Research

happiness is… research note #8

Here’s a lovely map by Max Fisher, based on new data from Gallup, from the Washington Post and brought to my attention via ET:

Emotion Map, by Max Fischer, based on Gallup data. // Source: Washington Post.

Fisher explains:

Since 2009, the Gallup polling firm has surveyed people in 150 countries and territories on, among other things, their daily emotional experience. Their survey asks five questions, meant to gauge whether the respondent felt significant positive or negative emotions the day prior to the survey. The more times that people answer “yes” to questions such as “Did you smile or laugh a lot yesterday?”, the more emotional they’re deemed to be.
Gallup has tallied up the average “yes” responses from respondents in almost every country on Earth. The results, which I’ve mapped out above, are as fascinating as they are indecipherable. The color-coded key in the map indicates the average percentage of people who answered “yes.” Dark purple countries are the most emotional, yellow the least.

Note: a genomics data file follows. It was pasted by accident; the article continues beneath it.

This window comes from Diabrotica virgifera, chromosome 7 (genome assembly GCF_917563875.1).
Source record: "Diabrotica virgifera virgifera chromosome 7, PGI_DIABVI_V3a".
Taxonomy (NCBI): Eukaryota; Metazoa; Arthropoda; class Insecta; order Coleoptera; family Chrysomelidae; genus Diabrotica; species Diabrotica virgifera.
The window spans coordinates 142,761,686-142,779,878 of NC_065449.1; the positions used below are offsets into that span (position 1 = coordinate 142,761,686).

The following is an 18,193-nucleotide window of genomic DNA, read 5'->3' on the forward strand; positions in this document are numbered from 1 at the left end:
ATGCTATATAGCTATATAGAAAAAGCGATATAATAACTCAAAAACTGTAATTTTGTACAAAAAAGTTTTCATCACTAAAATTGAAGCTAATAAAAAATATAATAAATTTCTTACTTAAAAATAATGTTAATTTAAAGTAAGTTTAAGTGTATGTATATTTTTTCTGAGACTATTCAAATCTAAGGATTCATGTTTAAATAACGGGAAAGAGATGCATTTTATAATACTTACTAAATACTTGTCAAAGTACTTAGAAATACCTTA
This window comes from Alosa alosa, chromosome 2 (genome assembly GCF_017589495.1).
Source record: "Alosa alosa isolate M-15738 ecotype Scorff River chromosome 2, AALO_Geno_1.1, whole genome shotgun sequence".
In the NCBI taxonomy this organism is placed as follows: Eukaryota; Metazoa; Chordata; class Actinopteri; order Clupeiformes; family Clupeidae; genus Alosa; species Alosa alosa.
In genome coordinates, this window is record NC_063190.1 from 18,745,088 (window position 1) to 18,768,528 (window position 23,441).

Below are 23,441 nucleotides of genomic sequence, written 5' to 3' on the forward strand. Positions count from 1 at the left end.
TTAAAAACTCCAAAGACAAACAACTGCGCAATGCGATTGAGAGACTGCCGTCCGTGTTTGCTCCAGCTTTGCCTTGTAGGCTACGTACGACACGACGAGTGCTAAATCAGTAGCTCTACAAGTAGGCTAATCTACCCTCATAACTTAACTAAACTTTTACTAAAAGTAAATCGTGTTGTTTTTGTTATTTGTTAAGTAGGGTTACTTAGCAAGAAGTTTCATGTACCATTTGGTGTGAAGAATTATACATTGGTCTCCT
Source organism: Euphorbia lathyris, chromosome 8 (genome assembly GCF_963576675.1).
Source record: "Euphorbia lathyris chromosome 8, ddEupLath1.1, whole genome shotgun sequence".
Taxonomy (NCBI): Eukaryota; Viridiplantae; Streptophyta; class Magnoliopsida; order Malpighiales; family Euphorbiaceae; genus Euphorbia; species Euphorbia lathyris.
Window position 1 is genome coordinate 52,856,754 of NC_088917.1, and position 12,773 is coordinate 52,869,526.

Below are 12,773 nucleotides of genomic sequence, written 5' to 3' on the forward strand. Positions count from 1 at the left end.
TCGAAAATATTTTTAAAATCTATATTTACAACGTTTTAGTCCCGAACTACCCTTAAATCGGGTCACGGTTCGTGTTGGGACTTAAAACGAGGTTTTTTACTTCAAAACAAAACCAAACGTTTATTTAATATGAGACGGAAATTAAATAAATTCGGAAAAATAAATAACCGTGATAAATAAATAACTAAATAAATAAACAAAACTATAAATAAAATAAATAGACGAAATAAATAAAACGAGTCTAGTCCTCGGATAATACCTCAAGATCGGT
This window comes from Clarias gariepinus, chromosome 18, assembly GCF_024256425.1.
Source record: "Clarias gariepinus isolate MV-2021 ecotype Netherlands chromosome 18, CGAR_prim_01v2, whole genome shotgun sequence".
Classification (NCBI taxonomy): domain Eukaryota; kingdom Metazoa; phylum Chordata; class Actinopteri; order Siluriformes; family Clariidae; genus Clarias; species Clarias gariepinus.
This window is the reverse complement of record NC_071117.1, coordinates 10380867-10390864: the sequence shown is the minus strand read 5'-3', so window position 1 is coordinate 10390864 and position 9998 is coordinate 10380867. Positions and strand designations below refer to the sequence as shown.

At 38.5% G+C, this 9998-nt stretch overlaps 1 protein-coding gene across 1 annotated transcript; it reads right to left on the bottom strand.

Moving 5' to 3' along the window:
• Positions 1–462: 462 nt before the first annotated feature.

Max Fisher, “A color-coded map of the world’s most and least emotional countries,” The Washington Post, November 28, 2012

The data is based on research described by Jon Clifton on Gallup’s website. The post also outlines the five questions used in the survey:

Did you feel well-rested yesterday?
Were you treated with respect all day yesterday?
Did you smile or laugh a lot yesterday?
Did you learn or do something interesting yesterday?
Did you experience the following feelings a lot of the day yesterday?
How about (enjoyment, physical pain, worry, sadness, stress, anger)?

Note that no question asks, “Are you happy?” Nor does it focus particularly on pleasure or cheerfulness, the most popular and basic associations of happiness. Instead, these questions get at more nuanced emotions and experiences explored in positive psychology—subjective well-being, enjoyment, competence, etc.

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